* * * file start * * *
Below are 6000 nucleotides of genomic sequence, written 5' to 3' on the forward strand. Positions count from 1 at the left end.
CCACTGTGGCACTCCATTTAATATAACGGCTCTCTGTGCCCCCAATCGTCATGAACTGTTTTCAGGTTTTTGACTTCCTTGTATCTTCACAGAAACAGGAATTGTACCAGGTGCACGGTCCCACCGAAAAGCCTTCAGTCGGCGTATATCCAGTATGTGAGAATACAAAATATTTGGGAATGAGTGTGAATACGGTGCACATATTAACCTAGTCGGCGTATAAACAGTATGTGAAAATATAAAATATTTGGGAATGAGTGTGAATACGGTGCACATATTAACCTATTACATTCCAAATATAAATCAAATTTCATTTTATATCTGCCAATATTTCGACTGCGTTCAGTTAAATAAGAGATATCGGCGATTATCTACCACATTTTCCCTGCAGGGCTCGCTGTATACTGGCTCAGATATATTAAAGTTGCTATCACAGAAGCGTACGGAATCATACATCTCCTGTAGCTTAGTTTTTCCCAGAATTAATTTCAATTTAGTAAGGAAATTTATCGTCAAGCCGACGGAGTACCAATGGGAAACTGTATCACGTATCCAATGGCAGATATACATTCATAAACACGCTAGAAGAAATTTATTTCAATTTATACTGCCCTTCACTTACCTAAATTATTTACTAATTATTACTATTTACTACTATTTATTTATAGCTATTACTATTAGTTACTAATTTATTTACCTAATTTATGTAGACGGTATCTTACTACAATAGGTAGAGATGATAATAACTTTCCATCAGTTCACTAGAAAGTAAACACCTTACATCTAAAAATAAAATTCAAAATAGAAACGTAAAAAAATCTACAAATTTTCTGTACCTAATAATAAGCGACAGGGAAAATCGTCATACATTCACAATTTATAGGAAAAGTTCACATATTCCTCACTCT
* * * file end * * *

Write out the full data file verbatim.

Below are 6000 nucleotides of genomic sequence, written 5' to 3' on the forward strand. Positions count from 1 at the left end.
CCACTGTGGCACTCCATTTAATATAACGGCTCTCTGTGCCCCCAATCGTCATGAACTGTTTTCAGGTTTTTGACTTCCTTGTATCTTCACAGAAACAGGAATTGTACCAGGTGCACGGTCCCACCGAAAAGCCTTCAGTCGGCGTATATCCAGTATGTGAGAATACAAAATATTTGGGAATGAGTGTGAATACGGTGCACATATTAACCTAGTCGGCGTATAAACAGTATGTGAAAATATAAAATATTTGGGAATGAGTGTGAATACGGTGCACATATTAACCTATTACATTCCAAATATAAATCAAATTTCATTTTATATCTGCCAATATTTCGACTGCGTTCAGTTAAATAAGAGATATCGGCGATTATCTACCACATTTTCCCTGCAGGGCTCGCTGTATACTGGCTCAGATATATTAAAGTTGCTATCACAGAAGCGTACGGAATCATACATCTCCTGTAGCTTAGTTTTTCCCAGAATTAATTTCAATTTAGTAAGGAAATTTATCGTCAAGCCGACGGAGTACCAATGGGAAACTGTATCACGTATCCAATGGCAGATATACATTCATAAACACGCTAGAAGAAATTTATTTCAATTTATACTGCCCTTCACTTACCTAAATTATTTACTAATTATTACTATTTACTACTATTTATTTATAGCTATTACTATTAGTTACTAATTTATTTACCTAATTTATGTAGACGGTATCTTACTACAATAGGTAGAGATGATAATAACTTTCCATCAGTTCACTAGAAAGTAAACACCTTACATCTAAAAATAAAATTCAAAATAGAAACGTAAAAAAATCTACAAATTTTCTGTACCTAATAATAAGCGACAGGGAAAATCGTCATACATTCACAATTTATAGGAAAAGTTCACATATTCCTCACTCT